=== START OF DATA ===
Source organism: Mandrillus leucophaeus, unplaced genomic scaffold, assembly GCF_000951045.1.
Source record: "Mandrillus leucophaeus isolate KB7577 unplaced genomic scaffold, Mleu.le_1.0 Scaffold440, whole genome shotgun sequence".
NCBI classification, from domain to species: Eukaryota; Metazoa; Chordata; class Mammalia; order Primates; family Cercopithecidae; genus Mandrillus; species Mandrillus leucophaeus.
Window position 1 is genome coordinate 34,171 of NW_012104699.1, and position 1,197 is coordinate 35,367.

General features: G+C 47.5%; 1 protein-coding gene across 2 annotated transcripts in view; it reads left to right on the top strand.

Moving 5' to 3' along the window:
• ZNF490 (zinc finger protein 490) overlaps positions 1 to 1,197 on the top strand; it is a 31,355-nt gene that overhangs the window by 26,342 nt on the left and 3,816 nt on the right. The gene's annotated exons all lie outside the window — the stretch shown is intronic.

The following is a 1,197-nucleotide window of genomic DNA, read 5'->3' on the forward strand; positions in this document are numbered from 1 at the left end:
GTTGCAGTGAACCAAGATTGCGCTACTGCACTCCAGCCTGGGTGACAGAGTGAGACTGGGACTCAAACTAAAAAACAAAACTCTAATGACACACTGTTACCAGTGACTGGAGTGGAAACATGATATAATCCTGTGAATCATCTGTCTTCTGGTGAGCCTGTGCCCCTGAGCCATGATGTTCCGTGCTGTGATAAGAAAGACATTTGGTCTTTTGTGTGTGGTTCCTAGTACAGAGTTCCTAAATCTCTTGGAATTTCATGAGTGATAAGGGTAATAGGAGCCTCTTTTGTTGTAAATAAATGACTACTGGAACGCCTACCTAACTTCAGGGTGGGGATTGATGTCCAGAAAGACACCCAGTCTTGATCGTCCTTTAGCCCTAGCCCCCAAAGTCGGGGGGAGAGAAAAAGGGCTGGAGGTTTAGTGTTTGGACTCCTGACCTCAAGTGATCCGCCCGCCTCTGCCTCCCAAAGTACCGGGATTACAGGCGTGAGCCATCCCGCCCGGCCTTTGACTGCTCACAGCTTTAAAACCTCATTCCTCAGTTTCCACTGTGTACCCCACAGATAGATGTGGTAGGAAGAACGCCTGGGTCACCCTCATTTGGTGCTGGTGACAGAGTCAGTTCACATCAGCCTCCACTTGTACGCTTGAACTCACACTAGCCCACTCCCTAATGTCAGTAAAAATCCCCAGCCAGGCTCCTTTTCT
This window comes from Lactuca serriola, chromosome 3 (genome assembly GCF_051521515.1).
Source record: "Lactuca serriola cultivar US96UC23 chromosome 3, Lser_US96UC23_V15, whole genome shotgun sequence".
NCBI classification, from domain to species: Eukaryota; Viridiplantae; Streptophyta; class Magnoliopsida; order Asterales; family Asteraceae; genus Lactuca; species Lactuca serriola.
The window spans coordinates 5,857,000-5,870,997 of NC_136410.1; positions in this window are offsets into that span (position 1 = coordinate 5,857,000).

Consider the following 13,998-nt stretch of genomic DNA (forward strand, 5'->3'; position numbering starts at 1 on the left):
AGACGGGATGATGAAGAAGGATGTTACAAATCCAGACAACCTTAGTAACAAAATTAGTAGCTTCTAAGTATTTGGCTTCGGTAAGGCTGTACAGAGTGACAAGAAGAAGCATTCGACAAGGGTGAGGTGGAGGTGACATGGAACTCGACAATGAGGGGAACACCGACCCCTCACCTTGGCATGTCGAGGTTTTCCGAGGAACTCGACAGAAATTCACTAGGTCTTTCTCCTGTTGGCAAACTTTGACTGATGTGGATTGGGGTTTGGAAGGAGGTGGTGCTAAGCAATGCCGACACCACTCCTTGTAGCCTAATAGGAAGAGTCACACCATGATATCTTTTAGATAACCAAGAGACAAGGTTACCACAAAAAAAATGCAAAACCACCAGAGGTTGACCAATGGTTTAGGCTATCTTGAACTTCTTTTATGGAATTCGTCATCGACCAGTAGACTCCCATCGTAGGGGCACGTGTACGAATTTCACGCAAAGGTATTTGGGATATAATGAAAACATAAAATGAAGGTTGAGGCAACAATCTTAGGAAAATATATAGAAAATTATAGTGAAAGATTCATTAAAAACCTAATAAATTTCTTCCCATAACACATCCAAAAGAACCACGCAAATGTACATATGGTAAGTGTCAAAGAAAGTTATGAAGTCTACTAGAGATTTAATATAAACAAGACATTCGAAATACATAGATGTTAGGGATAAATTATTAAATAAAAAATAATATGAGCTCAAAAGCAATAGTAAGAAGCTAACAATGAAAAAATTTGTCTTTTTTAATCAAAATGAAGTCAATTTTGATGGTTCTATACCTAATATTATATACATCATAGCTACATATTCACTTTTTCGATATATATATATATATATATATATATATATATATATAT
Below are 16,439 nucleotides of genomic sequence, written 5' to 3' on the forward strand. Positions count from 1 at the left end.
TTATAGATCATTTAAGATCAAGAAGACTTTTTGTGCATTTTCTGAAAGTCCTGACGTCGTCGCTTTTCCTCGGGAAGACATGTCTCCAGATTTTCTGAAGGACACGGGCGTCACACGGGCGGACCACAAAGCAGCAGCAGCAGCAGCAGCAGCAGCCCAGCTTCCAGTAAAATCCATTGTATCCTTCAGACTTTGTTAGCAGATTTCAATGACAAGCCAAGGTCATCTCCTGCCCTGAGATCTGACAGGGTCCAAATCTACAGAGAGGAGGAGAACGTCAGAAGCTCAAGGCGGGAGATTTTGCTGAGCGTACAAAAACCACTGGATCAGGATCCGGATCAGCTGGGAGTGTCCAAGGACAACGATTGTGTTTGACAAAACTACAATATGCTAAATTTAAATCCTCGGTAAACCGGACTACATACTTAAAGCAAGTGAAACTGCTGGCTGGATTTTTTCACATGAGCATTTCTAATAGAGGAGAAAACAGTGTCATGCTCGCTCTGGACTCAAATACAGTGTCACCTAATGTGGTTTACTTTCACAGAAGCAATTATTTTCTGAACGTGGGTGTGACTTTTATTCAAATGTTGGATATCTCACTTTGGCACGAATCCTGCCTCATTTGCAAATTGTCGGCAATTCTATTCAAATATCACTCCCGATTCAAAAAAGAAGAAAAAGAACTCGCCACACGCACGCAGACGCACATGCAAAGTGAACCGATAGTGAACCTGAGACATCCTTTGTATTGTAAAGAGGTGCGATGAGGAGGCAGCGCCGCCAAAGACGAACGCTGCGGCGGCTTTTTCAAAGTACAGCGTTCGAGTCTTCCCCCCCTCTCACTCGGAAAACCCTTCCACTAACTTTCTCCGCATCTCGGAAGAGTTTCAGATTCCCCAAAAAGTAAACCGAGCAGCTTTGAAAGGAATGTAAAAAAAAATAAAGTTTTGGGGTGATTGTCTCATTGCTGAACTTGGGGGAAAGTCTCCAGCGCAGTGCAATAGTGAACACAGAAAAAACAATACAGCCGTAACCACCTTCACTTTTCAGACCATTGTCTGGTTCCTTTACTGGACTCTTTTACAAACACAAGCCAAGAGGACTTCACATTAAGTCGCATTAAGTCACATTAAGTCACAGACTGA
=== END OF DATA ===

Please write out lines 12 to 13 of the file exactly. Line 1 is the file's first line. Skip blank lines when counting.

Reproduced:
NCBI classification, from domain to species: Eukaryota; Viridiplantae; Streptophyta; class Magnoliopsida; order Asterales; family Asteraceae; genus Lactuca; species Lactuca serriola.
The window spans coordinates 5,857,000-5,870,997 of NC_136410.1; positions in this window are offsets into that span (position 1 = coordinate 5,857,000).